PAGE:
Why you should get manakish: It's bread loaded with herbs and lemon for two dollars. If you love assertive flavors or dipping bread in oil, this is the move.


Böreks span many different countries, so you'll see it spelled differently depending on the bakery you frequent. It's börek in Turkey, boureki in Greece, and bourekas in Israel. Here in Little Armenia, though, I see it sold as either beorek or börek. These are flaky dough triangles enveloping a stuffing of potatoes, spinach, cabbage, or cheese, then baked or fried. In some places, they look just like a fried pierogi. In others, they're square or angular. Typically they're made from a puff-pastry-style dough, but that's not a constant, either. (Keep in mind that a lot of Armenian food is fluid.) Whatever form they take, börek are always buttery, relatively flaky, and filling. If I want to spend six bucks and feel stuffed, this is my go-to. Spinach börek in particular is lovely and tart.


Why you should get börek: It's savory stuffed pastry dough brushed with oil and butter. What's not to love? Plus, it's guaranteed to eradicate your hangover.


Like a börek, only more substantial and chewy. Piroshki are Russian and Ukrainian, and in some of the more Russian-centric Armenian joints, you'll see piroshki—though you have to know where to look for them. Most Armenian bakeries here tend to lean Turkish, but I get piroshki frequently at Karabagh Meat Market, where they are loaded onto sheet trays and kept behind the counter for easy sale. Piroshki are long, sometimes flaky stuffed breads that almost always come filled with cabbage, potato, spinach, or meat. My tip: Get the ones filled with meat. Every time I've had a meat piroshki I have not been let down. At Karabagh, the meat piroshki feature a juicy mixture of deliciously seasoned beef, onion, and garlic that satisfies in the afternoon, or even in the morning with a coffee.


Why you should get piroshki: To experience the melding of Armenian culture with eastern Europe.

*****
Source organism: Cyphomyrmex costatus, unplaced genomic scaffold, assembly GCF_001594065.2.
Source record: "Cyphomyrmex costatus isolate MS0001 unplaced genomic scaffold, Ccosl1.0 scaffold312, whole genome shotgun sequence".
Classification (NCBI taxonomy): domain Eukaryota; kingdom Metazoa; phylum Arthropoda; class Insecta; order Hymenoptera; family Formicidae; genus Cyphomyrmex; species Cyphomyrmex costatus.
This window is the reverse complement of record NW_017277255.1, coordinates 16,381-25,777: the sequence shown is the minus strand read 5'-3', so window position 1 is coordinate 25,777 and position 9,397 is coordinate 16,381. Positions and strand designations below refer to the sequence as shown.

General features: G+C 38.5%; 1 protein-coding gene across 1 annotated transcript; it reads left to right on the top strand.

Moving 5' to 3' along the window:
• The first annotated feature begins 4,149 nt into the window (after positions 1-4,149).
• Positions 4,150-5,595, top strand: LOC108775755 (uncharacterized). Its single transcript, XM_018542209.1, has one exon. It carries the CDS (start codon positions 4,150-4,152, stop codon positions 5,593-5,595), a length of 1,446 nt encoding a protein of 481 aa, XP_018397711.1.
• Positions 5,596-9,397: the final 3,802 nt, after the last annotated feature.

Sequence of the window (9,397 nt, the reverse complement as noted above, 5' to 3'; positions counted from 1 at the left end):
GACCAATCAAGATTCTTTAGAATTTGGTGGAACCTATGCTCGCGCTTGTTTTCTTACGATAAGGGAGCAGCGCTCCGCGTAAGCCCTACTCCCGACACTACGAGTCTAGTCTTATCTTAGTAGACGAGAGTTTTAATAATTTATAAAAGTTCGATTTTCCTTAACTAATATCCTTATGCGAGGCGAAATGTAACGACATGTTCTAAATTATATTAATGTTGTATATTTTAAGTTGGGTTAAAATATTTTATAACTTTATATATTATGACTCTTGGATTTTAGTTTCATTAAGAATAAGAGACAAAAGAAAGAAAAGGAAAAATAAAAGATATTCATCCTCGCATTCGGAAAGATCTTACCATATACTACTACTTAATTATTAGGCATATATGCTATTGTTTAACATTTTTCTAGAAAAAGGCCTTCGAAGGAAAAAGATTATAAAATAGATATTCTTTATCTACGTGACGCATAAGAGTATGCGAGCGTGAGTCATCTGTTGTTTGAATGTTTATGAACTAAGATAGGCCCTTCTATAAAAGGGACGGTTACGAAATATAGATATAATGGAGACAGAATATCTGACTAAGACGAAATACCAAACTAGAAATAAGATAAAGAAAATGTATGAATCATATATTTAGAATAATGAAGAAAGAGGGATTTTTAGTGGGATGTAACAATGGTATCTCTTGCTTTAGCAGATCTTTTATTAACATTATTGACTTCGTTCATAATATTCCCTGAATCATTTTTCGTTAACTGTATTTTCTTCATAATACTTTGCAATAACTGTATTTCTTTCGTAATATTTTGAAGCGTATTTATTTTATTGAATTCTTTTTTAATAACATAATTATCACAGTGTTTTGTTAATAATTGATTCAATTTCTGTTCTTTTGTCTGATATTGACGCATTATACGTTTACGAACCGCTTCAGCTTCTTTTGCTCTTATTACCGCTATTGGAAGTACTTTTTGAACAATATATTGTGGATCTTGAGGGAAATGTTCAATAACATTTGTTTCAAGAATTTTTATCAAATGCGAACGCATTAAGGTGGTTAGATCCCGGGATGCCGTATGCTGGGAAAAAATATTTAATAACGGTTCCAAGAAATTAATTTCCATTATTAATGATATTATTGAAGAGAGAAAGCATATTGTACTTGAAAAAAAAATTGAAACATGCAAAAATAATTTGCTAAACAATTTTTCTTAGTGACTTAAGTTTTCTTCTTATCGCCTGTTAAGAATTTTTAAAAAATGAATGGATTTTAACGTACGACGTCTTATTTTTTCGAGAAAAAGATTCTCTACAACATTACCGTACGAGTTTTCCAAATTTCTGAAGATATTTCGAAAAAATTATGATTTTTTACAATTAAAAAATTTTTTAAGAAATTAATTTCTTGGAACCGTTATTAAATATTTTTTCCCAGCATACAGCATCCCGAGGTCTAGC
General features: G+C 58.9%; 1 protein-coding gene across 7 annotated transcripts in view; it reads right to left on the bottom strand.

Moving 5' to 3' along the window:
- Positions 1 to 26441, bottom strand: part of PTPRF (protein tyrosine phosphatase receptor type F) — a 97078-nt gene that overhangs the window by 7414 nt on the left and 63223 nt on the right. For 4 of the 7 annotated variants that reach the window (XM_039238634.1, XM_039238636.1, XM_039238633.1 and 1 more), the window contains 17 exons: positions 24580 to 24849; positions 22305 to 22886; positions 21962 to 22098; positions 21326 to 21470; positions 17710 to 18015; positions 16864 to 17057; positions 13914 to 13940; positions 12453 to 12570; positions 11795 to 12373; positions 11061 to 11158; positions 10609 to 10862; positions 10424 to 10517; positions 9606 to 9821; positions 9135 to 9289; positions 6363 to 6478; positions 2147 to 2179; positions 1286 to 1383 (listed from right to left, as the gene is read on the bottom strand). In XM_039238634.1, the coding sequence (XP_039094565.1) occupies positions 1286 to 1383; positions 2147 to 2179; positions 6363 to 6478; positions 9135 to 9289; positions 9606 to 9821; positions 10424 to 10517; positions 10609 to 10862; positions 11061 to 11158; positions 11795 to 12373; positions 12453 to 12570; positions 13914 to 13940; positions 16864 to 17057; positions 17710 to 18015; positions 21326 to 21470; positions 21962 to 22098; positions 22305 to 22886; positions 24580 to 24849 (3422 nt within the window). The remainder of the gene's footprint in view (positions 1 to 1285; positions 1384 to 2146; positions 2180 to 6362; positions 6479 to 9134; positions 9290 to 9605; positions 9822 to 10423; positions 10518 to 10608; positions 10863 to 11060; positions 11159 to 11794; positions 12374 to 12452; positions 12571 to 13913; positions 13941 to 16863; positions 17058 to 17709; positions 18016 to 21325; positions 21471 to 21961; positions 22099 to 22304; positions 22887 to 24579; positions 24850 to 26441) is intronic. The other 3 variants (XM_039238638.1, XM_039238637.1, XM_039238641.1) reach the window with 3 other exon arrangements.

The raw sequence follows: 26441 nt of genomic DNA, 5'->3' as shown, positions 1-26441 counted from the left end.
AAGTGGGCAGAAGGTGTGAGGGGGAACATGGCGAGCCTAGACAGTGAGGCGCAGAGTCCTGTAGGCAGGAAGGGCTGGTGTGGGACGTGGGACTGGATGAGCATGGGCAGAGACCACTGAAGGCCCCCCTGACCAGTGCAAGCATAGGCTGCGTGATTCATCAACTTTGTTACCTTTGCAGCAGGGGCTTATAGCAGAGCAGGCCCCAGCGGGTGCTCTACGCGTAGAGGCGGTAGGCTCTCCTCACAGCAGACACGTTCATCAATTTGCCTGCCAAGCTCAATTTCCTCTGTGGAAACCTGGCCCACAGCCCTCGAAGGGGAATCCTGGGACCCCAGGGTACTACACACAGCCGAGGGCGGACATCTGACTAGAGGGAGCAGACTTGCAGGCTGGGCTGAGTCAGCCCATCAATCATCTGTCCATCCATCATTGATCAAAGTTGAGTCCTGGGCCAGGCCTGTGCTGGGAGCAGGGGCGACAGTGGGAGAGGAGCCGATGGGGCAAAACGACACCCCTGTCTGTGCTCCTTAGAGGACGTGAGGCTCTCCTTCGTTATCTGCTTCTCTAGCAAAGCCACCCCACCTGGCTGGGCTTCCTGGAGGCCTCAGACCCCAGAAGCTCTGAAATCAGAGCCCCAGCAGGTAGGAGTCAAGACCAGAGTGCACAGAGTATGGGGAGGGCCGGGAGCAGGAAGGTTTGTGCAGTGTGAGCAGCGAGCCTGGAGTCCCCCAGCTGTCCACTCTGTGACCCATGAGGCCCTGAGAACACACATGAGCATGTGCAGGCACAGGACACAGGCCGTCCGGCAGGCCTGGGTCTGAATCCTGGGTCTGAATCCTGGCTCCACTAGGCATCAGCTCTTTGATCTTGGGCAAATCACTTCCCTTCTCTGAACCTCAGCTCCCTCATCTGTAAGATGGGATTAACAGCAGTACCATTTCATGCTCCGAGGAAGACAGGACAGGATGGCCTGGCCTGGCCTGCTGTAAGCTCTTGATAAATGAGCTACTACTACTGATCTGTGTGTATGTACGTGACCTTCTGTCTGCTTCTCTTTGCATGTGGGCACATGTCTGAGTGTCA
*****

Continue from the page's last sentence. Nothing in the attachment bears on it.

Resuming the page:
Tahini Cookie

Most of the bakeries around here do a version of a tahini cookie, and most of them aren't very good. These cookies are quite large, often comically so, like a giant lollipop. The tahini cookie is quite simply a mixture of tahini, sugar, dough, and that's about it. They're pretty bland, though at Sasoun Bakery the cookie is dusted in granulated sugar, and as a result, it's a better cookie.


Why you should get the tahini cookie: It's a fixture at such bakeries, so you should grab one on your first visit. Honestly, you can pretty much skip it after that.

Speciality Pastries

My aforementioned favorite Armenian bakery in Los Angeles, Taron, does a spicy cheese börek the size of my forearm and I don't know another place in town that does it this way. It's stuffed with a dry cheese that reminds me of feta or halloumi, and a piquant, mildly spicy red pepper. It's spicy, cheesy, filling, and, again, the size of my forearm. It comes brushed with oil as well, so there's a delicious, fatty sheen to the whole thing. I always tell people to order the spicy cheese börek—it's everything I love about the Armenian bakery. Grab a rich and tangy yogurt milk from the drink cooler or a taragon lemonade for the full experience. Every bakery seems to do at least one thing the others don't, which makes for great exploration.